The second time I exhibited the artwork I altered the design to look more like champagne glasses and filled these with sparkling wine. I created 28 in a line diagonally stretching the entire ground floor of Unit 24 Gallery with gaps just too small to manoeuvre through. The stems of the glasses formed prison bars across the gallery that initially prevented people crossing the space into the gallery and to the bar. For an hour no one crossed the line of glasses however once the first ones fell other viewers started taking risks and by the end of the night none were left standing. The installation of the work had not gone entirely to plan since the gallery temperature was warm and the glass wax bases, which had to be set in situ for them to balance, did not set before the opening. Half an hour into the private view they had set and at that point I removed the string they were hanging by. This unintended performance worked very effectively as I could see people watching tensely waiting for each one to fall as they gently swayed when I removed the string. My care in removing the string and the obvious wobble of the glasses accentuated their fragility as well as allowing the viewer to see part of the risky process of making them. My handling the glasses may also have provided a needed disruption to the conventional restriction of not touching artwork in a gallery setting. People started gently touching them after they saw me interacting with them.


Alice O’Grady suggests that;

Participatory practice can be understood as interplay between artists/performers taking risks and making themselves vulnerable and audience members/participants being encouraged to take risks through various degrees of physical involvement. This interplay creates paradoxical feelings of vulnerability and agency on both sides’ (2017: 15).


Participatory art practice is effective by ‘drawing spectators’ attention to their own physical and emotional presence’ (O’Grady 2017: 13). In this installation I wanted the viewer to be able to experience the physical risk to the work and to themselves (most people do not have much knowledge of glass wax to understand that it’s safe).To achieve this the work has to be right on an edge between being safe and being destroyed; on restricting movement and encouraging breaking. It is only here that both the participant and I experience the tension of risk and power of our own agency.

Right: Video of the making and breaking of Celebration 2015

filmed by Emma Lou Hill


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In my first bone china sculptural installation fragility 2007 the bone china walls were glued together using glaze. This created safety problems for exhibiting as the glaze had glass sharp edges when broken leaving a high risk of the viewer becoming injured. In researching other materials I found glass wax; glass wax is completely safe despite looking like glass and breaking like glass. It is often used in prop-making as an alternative to sugar glass for making items to be broken. It can be re-melted several times over allowing a continual cycle of making and breaking. Initially I cast glass wax into the twig moulds, however, unlike most waxes the glass wax would not weld without cracking and breaking. Since I was unable to find a way to adhere the twigs together I decided to create one-piece tall fragile forms. This had been impossible in china due to limitations on the size of kilns.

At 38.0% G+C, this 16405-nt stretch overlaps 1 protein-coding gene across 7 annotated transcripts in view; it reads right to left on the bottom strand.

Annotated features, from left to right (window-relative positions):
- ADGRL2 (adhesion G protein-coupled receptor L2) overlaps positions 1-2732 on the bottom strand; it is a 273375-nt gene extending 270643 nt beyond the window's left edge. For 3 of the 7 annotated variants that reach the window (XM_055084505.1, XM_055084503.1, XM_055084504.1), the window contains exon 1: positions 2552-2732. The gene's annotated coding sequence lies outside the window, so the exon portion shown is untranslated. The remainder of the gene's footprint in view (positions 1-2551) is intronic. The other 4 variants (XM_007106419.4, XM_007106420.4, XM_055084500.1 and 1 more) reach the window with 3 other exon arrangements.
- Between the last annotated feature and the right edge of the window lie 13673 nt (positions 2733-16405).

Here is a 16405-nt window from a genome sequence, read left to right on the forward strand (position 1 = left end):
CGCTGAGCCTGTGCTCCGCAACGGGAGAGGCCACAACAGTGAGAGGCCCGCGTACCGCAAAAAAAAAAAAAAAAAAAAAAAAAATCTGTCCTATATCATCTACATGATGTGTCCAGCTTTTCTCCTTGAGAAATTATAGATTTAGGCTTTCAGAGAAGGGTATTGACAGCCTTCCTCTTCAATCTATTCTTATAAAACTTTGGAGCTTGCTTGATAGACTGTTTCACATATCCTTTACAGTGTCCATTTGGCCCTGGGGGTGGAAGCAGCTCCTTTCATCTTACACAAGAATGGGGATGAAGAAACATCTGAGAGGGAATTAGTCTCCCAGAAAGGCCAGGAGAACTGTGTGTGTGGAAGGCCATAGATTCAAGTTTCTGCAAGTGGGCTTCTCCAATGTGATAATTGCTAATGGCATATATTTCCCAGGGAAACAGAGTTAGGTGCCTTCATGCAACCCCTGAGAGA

When the first whole cast came out it was difficult to balance so I hung it upside down with fishing line from the ceiling. This happened to be the only way I could safely store it, however, the form looked much better this way up. The weight at the top of the form made it seem more precarious. In addition it now resembled a wine glass and I preferred the use of an everyday object to science equipment. I didn’t want to exhibit the work hanging because it would look too stable and safe so I devised a way of creating a base by pooling glass wax on the floor. When I cut the string for the first time I couldn’t believe they actually stood, swaying gently.

During the exhibition I realised it was people’s interaction in brushing by and causing the glasses to wobble that activated the work. This was accentuated during the private view when a performance artist incorporated my work in her performance. She took deliberate risks in moving parts of her body in and out of the glasses making some very quick and risky moves. This sense of risk was exactly what I had been looking to create in my artwork after my experiences of breaking bones. Amazingly the first time I exhibited this artwork it remained standing right through until the show was due to come down. Their positioning to the side of the gallery space had meant viewers did not have to walk too close so did not choose to take many risks with them. I felt disappointed the work remained standing; I had lost patience in being careful with it. Not only did I not want the hassle of manoeuvring the fragile pieces home but I also didn’t want them in my studio. It gets to a point where the continual risk of breaking becomes extremely aggravating as I no longer wanted my movement to be continually restricted by with the fragility of my environment.

I started by zigzagging through the stems of the glasses. Stepping in the space between them was not dissimilar to stepping over Salcedo’s crack in the experience of risk. Risk makes experiences seem more real to me. I feel more present with risk. This felt very similar to the experience of mountain biking where I am so focussed outside my body that I become extended into the environment. Weaving through the poles feels similar to going down a downhill track on my bike. When I am moving fast on my bike I am completely focused on the track and on creating a smooth route through. I feel powerful in the sense of agility and risk as I neatly dart through the fragile glass wax without disrupting it.